Jay Meehan: The jury is out | ParkRecord.com

Jay Meehan: The jury is out

“Gotta straighten out that closet one of these days… ”
~ Fibber McGee

Hoarder? Who, me? Au contraire.

The fact that circumstances have dictated I gather what little I possess and move on to separate but somewhat equal digs and that the sum total of said possessions barely fit into a dozen trips to the liquor store for additional empty cardboard boxes can easily be explained.

First of all, the cubic capacity of each box is rather small, a case of booze not occupying much more space than a breadbox. And when you get right down to it, the boxes-to-bookshelf ratio is no fair match either. Just ask my son Smokey, who – surprise, surprise – has ended up performing the heavy lifting.

Although there are many more volumes squeezed onto the poetry shelf than say the equally sized one that houses the Russians, a box of books is a box of books. One might think that a carton of David Foster Wallace, Thomas Pynchon, Richard Powers, and William Gibson would be much heavier than the mean average, but that is not so.

Pretty much, as I alluded to earlier, a box of printed works of fiction or nonfiction on sheets of paper fastened or bound together within covers are just exactly that. What has proven most interesting in this endeavor is the strange bedfellows that have come to rest side-by-side over the twenty-five years I’ve been randomly pairing authors and single-malts in these parts.

Randomly is the key word here. I would never assign specific spirits to an individual author, or vice versa. The Sherlock Holmes mysteries have grown quite comfortable alongside those of the late, and adorable, Park City historian Gary Kimball, and, boy, would I like to be a fly on that wall.

The whole place is like a bachelor’s junk drawer. In fact, for all intents and purposes, it is a bachelor’s junk drawer. As I move on to a different spatial setting, one thought occurs to me: my kingdom for a bevy of de-clutter queens to sit on my shoulder and say “NO” at the proper time.

What has organization ever done for me, anyhow?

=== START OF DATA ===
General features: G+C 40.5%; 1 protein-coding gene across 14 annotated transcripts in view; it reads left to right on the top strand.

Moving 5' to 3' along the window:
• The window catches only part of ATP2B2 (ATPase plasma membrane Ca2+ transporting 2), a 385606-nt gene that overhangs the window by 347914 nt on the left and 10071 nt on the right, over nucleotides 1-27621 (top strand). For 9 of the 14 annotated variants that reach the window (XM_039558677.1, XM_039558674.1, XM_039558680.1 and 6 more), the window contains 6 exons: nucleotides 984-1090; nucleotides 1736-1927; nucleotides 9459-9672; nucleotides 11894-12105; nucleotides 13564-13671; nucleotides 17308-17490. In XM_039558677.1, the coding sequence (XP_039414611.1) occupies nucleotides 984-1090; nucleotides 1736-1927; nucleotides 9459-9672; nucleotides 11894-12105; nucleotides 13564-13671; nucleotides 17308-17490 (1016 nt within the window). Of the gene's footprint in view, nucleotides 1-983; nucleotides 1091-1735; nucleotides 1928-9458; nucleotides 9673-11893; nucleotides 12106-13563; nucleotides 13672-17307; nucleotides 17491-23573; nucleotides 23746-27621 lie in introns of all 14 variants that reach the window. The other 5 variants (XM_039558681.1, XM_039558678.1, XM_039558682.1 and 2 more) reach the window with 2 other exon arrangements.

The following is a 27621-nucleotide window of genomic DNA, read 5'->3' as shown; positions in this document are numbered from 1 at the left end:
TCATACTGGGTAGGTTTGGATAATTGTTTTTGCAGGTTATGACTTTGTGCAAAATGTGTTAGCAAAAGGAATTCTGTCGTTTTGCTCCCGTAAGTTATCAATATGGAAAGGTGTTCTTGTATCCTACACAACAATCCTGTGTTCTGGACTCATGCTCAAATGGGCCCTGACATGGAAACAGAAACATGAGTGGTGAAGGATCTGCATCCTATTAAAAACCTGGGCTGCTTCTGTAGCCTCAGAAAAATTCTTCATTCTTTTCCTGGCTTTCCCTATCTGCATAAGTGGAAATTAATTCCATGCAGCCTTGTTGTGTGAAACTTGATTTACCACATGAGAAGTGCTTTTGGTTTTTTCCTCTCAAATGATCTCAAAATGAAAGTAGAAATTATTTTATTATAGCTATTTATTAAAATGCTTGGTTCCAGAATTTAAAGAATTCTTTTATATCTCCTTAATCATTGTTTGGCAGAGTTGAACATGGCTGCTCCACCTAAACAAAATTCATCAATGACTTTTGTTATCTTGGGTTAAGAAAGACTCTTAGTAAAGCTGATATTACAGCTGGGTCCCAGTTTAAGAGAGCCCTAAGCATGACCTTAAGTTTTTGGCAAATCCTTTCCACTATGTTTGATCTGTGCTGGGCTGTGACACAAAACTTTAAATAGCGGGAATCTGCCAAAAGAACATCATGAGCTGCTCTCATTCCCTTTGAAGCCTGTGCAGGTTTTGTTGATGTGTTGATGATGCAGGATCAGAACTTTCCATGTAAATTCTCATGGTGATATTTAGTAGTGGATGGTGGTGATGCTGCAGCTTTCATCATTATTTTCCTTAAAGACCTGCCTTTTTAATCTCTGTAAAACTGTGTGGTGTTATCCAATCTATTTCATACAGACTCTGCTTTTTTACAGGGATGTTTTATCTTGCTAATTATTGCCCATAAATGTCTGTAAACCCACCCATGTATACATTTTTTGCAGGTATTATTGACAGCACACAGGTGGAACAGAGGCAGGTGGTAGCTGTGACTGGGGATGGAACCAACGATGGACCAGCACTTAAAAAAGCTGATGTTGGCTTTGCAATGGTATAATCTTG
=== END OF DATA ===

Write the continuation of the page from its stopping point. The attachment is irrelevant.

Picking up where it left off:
Meanwhile, back at that only somewhat platonic relationship between the moving boxes and the bookshelves. Well, actually, prior to the books settling into the boxes, the most interesting juxtapositions are with those accidental neighborhoods that have evolved over space and time.

Take one of the few shelves that, so far, has resisted the general upheaval that is currently reshuffling the once existing decks.

Easily located is the block where, living side-by-side in whatever peculiar alliances and combinations fate deemed, The Maltese Falcon, Portnoy’s Complaint, and Slouching toward Bethlehem lean up against each other. You gotta love it, baby! What has organization ever done for me, anyhow? The proof is in the pudding.

The evidence keeps mounting. The charge that the individual-in-question possesses little, if any, clarity, should be a slam-dunk for conviction. But, what, me worry? What could they possibly do, attach additional years to what is already a life sentence?

I dawdle, therefore I am! And all evidence to the contrary is purely circumstantial. What good is it to have stuffed bookshelves and packed liquor cabinets if not to dive into the depths of each? I suppose I’m a “Spelunker,” of sorts. I’m sure the judge and/or the jury will take that into consideration.

It was really no different when I cavorted in the Mount Washington neighborhood of Los Angeles or at various locations in Park City, Woodland, and Hebertown. Writers and distillers have always occupied the uppermost strata of my Pantheon.

I, of course, include musicians in this mix. What are pickers-and-grinners if not improvisational composers? And, although I’m the world’s slowest beer drinker (just ask McGee or Smokey), I certainly salute the brewers in our midst. It’s just that, to me, a “sixer” is probably a good month’s stash with one or two left over.

I shouldn’t leave this without a nod to my bathroom bookshelf, which, as you could well imagine, is rather esoteric. That’s where Maynard Dixon and Dorothea Lange, in conjunction with Georgia O’Keefe and Alfred Stieglitz, run a numbers racket and off-track betting book for Charles Bukowski, Hunter S. Thompson, Jim Harrison, and Sidney Bechet.

Well, whaddaya think? I say guilty as charged. This dude couldn’t keep ducks afloat, let alone in a row.

Jay Meehan is a culture junkie and has been an observer, participant, and chronicler of the Park City and Wasatch County social and political scenes for more than 40 years.


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